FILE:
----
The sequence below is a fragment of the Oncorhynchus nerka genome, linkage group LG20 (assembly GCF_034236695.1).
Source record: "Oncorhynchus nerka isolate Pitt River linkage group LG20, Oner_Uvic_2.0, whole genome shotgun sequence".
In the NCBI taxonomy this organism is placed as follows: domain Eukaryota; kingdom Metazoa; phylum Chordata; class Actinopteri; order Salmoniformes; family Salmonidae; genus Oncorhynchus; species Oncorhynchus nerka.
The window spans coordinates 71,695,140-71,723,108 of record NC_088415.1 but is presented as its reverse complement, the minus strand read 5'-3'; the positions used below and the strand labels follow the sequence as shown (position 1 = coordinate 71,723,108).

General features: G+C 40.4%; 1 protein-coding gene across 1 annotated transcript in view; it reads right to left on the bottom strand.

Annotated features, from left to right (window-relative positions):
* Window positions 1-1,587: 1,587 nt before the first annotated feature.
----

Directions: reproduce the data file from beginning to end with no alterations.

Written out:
The sequence below is a fragment of the Oncorhynchus nerka genome, linkage group LG20 (assembly GCF_034236695.1).
Source record: "Oncorhynchus nerka isolate Pitt River linkage group LG20, Oner_Uvic_2.0, whole genome shotgun sequence".
In the NCBI taxonomy this organism is placed as follows: domain Eukaryota; kingdom Metazoa; phylum Chordata; class Actinopteri; order Salmoniformes; family Salmonidae; genus Oncorhynchus; species Oncorhynchus nerka.
The window spans coordinates 71,695,140-71,723,108 of record NC_088415.1 but is presented as its reverse complement, the minus strand read 5'-3'; the positions used below and the strand labels follow the sequence as shown (position 1 = coordinate 71,723,108).

General features: G+C 40.4%; 1 protein-coding gene across 1 annotated transcript in view; it reads right to left on the bottom strand.

Annotated features, from left to right (window-relative positions):
* Window positions 1-1,587: 1,587 nt before the first annotated feature.